The American Heart Association (AHA) has reported that, each year, more than 735,000 people in the United States suffer a heart attack. Of those, about 120,000 die.
Each year, the Fenwick Island Lions Club sets aside a significant percentage of its annual budget in order to recognize the achievements of outstanding seniors at Indian River High School. But, this year, the Lions had a particularly difficult time deciding the recipients, they said, as a result of tight funds and an extraordinary group of applicants.
Indian River High School recently celebrated Students of the Month for March and April of the 2015-2016 school year.
On Thursday, May 19, the Indian River High School Music Department held its annual Music Awards ceremony in the IRHS auditorium. At the ceremony, two graduating seniors were awarded scholarships totaling $3,000.
Nearly a dozen Delmarva Christian High School (DCHS) students had the opportunity to participate in an Association of Christian Schools International (ACSI) National Honors Choir Concert at Carnegie Hall on Monday, April 25, in New York City.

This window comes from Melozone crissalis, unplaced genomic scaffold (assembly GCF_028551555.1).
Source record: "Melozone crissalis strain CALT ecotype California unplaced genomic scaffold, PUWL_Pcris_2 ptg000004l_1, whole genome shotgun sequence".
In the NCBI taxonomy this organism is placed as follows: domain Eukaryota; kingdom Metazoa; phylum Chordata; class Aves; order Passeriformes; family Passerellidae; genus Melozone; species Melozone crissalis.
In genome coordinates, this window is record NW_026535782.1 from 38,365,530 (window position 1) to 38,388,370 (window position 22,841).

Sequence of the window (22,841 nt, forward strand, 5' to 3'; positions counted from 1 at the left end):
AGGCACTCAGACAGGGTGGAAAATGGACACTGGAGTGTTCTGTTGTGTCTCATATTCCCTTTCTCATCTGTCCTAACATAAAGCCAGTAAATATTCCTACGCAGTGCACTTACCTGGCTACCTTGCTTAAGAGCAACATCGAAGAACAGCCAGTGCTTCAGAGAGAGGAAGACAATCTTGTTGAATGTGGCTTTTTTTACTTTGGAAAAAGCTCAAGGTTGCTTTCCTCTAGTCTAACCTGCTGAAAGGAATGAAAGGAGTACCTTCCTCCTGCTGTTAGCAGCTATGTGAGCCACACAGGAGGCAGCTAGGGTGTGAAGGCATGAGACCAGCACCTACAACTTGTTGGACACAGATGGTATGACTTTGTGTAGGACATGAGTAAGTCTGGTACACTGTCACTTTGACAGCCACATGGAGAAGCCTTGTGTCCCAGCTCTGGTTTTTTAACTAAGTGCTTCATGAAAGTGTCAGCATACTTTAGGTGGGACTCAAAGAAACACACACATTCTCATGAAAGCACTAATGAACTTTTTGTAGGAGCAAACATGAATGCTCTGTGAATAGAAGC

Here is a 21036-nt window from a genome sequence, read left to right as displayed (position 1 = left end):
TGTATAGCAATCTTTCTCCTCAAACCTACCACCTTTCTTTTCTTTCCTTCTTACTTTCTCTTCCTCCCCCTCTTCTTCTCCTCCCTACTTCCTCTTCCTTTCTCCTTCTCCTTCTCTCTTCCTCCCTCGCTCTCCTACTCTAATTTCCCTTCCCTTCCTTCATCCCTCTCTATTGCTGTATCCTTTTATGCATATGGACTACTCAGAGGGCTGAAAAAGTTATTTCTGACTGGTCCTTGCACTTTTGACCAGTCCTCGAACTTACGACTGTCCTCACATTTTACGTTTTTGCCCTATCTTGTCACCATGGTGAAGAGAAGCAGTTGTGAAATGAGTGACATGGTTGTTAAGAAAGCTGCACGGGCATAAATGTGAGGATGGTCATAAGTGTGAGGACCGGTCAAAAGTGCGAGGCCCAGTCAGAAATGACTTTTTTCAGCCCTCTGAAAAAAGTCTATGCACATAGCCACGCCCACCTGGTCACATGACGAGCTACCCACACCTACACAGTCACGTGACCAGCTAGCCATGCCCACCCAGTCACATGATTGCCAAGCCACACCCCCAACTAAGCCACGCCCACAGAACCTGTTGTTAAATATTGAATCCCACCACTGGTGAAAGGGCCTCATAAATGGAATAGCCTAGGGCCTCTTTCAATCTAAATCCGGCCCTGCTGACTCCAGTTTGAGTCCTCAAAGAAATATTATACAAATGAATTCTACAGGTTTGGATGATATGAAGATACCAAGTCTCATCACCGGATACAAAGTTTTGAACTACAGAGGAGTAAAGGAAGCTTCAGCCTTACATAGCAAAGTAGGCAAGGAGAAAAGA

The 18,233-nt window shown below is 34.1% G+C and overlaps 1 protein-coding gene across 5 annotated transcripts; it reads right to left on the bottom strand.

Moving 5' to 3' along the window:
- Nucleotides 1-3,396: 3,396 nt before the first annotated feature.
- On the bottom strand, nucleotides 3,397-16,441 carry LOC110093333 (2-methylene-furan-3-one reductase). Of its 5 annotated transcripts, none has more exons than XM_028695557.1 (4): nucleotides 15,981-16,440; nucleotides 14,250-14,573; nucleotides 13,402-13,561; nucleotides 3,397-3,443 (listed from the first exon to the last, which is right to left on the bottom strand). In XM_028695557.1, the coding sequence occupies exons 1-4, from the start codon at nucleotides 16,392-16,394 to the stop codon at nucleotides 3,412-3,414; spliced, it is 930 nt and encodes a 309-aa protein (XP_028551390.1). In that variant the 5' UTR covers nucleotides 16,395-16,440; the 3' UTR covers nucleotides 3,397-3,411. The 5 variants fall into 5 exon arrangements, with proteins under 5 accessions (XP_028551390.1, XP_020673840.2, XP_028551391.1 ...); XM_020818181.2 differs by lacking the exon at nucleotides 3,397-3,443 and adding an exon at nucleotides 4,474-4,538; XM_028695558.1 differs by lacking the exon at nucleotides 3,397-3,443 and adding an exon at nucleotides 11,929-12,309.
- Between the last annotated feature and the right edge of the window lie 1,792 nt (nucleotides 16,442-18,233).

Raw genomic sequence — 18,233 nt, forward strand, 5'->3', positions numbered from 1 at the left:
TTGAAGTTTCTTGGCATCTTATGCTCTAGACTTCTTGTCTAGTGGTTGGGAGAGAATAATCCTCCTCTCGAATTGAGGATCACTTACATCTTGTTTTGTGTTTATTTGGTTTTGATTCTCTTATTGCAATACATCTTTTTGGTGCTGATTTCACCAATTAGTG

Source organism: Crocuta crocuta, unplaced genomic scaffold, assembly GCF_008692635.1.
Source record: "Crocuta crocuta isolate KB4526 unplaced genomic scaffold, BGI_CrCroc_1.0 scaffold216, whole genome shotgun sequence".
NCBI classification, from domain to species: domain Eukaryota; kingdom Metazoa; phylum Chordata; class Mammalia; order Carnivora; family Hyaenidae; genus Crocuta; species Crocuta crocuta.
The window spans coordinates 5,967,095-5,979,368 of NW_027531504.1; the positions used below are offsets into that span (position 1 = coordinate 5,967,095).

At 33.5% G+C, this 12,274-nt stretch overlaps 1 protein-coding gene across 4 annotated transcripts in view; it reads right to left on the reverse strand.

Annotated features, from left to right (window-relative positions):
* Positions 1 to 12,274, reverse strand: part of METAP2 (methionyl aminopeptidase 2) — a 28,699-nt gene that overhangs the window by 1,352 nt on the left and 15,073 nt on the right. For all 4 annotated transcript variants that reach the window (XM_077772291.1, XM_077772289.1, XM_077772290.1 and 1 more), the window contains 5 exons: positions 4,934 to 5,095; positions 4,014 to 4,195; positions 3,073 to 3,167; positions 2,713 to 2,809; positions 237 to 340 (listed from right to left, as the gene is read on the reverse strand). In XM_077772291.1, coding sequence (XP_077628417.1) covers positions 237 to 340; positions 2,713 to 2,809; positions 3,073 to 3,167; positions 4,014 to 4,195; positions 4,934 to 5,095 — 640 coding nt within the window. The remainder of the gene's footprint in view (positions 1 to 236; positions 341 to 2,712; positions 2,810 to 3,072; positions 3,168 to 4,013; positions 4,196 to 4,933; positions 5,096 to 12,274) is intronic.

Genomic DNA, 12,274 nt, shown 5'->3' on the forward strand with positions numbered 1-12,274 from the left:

Corey Dietrich went to Penn State University to study criminal justice.
During the summer of his freshman year, though, his career path took a bit of a turn.
Like many college students, Dietrich took a job at a summer camp, where he worked for his former high school wrestling coach. There, he discovered that he really enjoyed working with children — and his wrestling coach recognized that Dietrich was good at it.
“He was looking at me like, ‘Why are you studying that?’” Dietrich said of his coach’s thoughts on his original major. Dietrich, too, saw that he needed to change his major.
Now 15 years into his teaching career, Dietrich was named Teacher of the Year at Phillip Showell Elementary School in Selbyville last month.
Stephanie Wilkinson was 25 years old when she opened her first business.